How to Properly Ask for Design Feedback in Facebook Groups

How to get the proper design feedback 

Facebook groups are ahmazing, In fact it's one of the reasons I still have a Facebook account.  Groups are a great way to connect with like-minded people, form friendships, start a mastermind club, find people to collaborate with, etc. However, they aren't the best place to ask for design feedback.

You might be thinking, "whaaat? I always get such good feedback when I need it." 

If you are happy with the feedback you're receiving in groups then you are:

1. likely doing the one thing a lot of people fail at, and that's how to properly ask for feedback. 
2. Not understanding what is and isn't valuable feedback .

If you are going to ask for design feedback in a Facebook group then you have to make sure you're doing it right. 

By the end of this post you'll understand the problem with asking for design feedback in Facebook groups, and how to master getting the proper feedback your brand needs and deserves. 

I totally get it, if you are designing for yourself it's super important to get feedback from others and the obvious place to go is to a familiar Facebook group. I love Facebook groups, I'm in a lot of them and I love connecting, offering advice, and seeing what others are up to. Too often though I see people putting a screenshot of logo options they've created and simply saying "please help me pick a logo for my business."

and that's it. 



Imagine walking into a room filled with 100 strangers and asking

"what logo should I choose for my business?"

There are a few things wrong with that question:

1. They don't know you or your brand. Sure they can tell you what option you should choose, but since they don't know anything about your brand they are picking a logo that looks nice to them without considering your brand needs and audience.

2. It's important to remember that 90% of the people in Facebook group...

a). Know absolutely nothing about your brand because you haven't told them.
b). They don't know your target audience.
c). They don't know your brands tone of voice.
d) A lot of them aren't designers so if you're after really, REALLY valuable design advice, you might not get it.  

so why would they know what logo is best for you?

A logo isn't what looks the nicest, it's what works best for your brand. 

How to properly ask for feedback

By now you're probably like, "okay, Meagen, I get it but what should I be saying?"

Plain and simple you want to tell them a bit about your brand.

Before you hit the submit button on your feedback thread make sure you are including the following information:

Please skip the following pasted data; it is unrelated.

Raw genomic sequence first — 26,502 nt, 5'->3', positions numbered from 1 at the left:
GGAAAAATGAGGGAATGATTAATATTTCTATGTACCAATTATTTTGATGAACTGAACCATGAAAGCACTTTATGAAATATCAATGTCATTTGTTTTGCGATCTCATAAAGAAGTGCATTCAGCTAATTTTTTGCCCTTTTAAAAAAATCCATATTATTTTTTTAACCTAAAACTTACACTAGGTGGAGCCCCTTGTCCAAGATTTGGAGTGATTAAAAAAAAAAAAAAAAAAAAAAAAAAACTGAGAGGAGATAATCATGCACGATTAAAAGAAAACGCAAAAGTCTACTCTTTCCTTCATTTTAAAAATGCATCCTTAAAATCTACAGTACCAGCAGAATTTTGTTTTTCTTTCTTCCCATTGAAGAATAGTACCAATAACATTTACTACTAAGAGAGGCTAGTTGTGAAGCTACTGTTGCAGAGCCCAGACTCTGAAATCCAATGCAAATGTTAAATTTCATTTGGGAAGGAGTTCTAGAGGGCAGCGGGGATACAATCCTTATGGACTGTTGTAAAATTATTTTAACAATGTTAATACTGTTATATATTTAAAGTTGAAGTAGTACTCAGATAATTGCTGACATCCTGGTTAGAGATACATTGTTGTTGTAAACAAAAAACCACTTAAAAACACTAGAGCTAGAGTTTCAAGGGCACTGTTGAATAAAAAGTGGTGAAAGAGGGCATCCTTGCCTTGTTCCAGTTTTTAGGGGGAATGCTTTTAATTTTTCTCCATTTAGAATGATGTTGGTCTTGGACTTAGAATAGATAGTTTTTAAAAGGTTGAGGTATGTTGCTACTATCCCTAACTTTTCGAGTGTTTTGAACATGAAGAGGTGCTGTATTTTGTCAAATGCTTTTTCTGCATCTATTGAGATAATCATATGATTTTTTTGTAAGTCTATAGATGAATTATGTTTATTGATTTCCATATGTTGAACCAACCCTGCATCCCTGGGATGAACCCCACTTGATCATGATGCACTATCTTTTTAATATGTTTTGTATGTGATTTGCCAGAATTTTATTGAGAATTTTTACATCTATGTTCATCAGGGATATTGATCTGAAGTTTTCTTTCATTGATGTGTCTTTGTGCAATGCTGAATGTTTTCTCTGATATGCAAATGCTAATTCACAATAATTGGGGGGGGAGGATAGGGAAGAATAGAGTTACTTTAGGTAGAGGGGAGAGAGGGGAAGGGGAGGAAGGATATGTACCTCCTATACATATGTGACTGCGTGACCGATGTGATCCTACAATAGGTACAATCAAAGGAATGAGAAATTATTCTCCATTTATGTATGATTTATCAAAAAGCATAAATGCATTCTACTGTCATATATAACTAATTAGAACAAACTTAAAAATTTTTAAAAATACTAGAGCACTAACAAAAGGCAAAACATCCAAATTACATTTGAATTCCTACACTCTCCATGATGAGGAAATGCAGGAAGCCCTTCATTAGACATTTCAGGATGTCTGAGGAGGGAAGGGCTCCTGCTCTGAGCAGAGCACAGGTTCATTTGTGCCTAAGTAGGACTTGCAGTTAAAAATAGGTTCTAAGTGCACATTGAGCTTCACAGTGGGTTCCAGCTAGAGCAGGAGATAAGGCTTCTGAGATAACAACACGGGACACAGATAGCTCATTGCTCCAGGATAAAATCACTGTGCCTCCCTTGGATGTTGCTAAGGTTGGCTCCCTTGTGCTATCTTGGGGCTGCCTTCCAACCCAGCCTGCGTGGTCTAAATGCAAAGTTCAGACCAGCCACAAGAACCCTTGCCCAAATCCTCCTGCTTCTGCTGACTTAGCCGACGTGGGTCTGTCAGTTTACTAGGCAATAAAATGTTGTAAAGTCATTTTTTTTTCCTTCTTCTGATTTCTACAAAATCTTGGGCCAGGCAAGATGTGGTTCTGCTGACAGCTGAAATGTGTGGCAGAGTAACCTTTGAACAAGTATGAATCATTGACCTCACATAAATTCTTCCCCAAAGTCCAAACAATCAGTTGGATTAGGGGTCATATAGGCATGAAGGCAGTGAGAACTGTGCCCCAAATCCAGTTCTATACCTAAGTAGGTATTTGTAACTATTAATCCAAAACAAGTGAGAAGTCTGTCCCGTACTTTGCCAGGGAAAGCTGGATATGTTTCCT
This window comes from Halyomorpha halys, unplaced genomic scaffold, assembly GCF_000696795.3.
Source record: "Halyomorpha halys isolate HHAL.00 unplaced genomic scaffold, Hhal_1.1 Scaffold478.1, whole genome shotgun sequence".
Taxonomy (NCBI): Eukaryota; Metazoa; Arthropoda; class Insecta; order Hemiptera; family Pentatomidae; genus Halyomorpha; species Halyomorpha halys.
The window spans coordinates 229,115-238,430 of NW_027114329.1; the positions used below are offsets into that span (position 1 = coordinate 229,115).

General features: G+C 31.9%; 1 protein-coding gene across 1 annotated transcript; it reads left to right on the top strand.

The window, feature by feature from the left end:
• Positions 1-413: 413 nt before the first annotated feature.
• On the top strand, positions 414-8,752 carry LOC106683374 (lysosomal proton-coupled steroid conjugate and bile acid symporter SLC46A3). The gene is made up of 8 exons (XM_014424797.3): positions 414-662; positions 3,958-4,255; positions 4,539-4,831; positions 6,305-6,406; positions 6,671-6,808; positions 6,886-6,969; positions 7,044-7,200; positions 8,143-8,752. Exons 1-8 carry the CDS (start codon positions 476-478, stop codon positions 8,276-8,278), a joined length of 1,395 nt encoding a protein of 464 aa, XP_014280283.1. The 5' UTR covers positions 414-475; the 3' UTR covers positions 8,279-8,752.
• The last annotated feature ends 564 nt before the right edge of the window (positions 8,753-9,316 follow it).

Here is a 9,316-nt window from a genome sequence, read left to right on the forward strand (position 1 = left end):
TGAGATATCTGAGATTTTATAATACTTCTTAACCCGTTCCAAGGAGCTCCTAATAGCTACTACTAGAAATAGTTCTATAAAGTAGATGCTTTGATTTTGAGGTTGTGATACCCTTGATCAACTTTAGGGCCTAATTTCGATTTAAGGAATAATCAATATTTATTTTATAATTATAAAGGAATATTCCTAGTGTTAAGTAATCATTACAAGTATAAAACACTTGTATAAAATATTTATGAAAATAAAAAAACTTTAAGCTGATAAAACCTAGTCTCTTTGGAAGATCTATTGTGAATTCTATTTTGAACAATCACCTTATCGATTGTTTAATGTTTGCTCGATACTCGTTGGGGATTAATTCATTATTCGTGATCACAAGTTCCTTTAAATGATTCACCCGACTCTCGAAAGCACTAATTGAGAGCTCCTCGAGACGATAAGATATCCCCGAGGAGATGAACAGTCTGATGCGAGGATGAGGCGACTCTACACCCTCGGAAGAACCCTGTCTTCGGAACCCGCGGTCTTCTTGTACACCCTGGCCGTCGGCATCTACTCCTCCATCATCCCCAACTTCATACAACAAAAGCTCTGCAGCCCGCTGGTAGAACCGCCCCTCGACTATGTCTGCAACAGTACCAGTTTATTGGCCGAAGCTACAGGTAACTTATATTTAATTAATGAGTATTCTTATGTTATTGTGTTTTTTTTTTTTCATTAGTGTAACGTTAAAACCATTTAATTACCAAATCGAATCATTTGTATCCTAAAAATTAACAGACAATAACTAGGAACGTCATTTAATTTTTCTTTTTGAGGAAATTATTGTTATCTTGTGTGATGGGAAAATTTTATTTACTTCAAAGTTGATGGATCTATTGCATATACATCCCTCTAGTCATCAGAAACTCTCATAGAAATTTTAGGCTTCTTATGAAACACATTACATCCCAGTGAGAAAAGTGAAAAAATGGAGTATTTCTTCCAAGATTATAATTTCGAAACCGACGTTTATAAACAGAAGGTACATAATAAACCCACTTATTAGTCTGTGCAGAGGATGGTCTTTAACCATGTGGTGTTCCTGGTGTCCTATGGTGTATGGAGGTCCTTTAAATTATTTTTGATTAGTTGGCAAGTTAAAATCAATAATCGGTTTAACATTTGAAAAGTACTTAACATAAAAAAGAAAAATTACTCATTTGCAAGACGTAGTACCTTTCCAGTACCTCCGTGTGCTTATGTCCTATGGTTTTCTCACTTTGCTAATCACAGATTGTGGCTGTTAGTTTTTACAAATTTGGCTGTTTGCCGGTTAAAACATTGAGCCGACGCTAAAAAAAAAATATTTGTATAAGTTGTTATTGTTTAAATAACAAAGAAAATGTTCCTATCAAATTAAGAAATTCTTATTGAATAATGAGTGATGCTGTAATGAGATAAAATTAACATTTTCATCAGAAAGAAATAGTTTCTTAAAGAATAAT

1. Why you started your business. Are you just starting out or have you been around for a while?

2. A few goals you have for your business short-term. 

3. List a few of your brand keywords. For example, modern, clean, professional, gender neutral, etc. 

4. Who your target audience is. Example: Male and Female, ages 18-25, who are active and in shape. (the more details the better.)

5. Limit your logo options. Don't have 6-12 options and ask people to pick, especially if they all look similar. 2-4 is a good amount to show. Make sure each logo option is unique.

6. Give it time. If you post in a group and 3 suggestions later you've already made up your mind then really, what was the point in asking? Let people comment, give them time, and go back at the end of the day to see what they are suggesting. 

7. Ask readers what they don't like about your logos. This may sound harsh but you might get better answers than when you ask them what they do like about your logos. 

8. Most importantly, explain why you designed them the way you did. If you explain why you added that star shape in your logo (not because it just looks pretty) and the meaning behind it, your audience will understand, therefore providing you better feedback. 

You might be thinking, "whaaaa" am I supposed to write a novel anytime I want feedback? Nope, nope, not at all. It might be a paragraph or two but hey, if someone isn't willing to read what you have to say do you really want feedback from them? People who take their time reading longer comments will give valuable feedback and that right there is what you are after!

This also applies to things like colour palette decisions, fonts, icons, illustrations, etc. 

Writing copy or trying to brainstorm what you're going to say can be a bit time-consuming, so I went ahead and did the work for you. Make sure to download my feedback swipe template and adjust it to your needs the next time you need feedback.  


Don't settle for mediocre feedback, get the feedback that is actually going to help you and your brand flourish.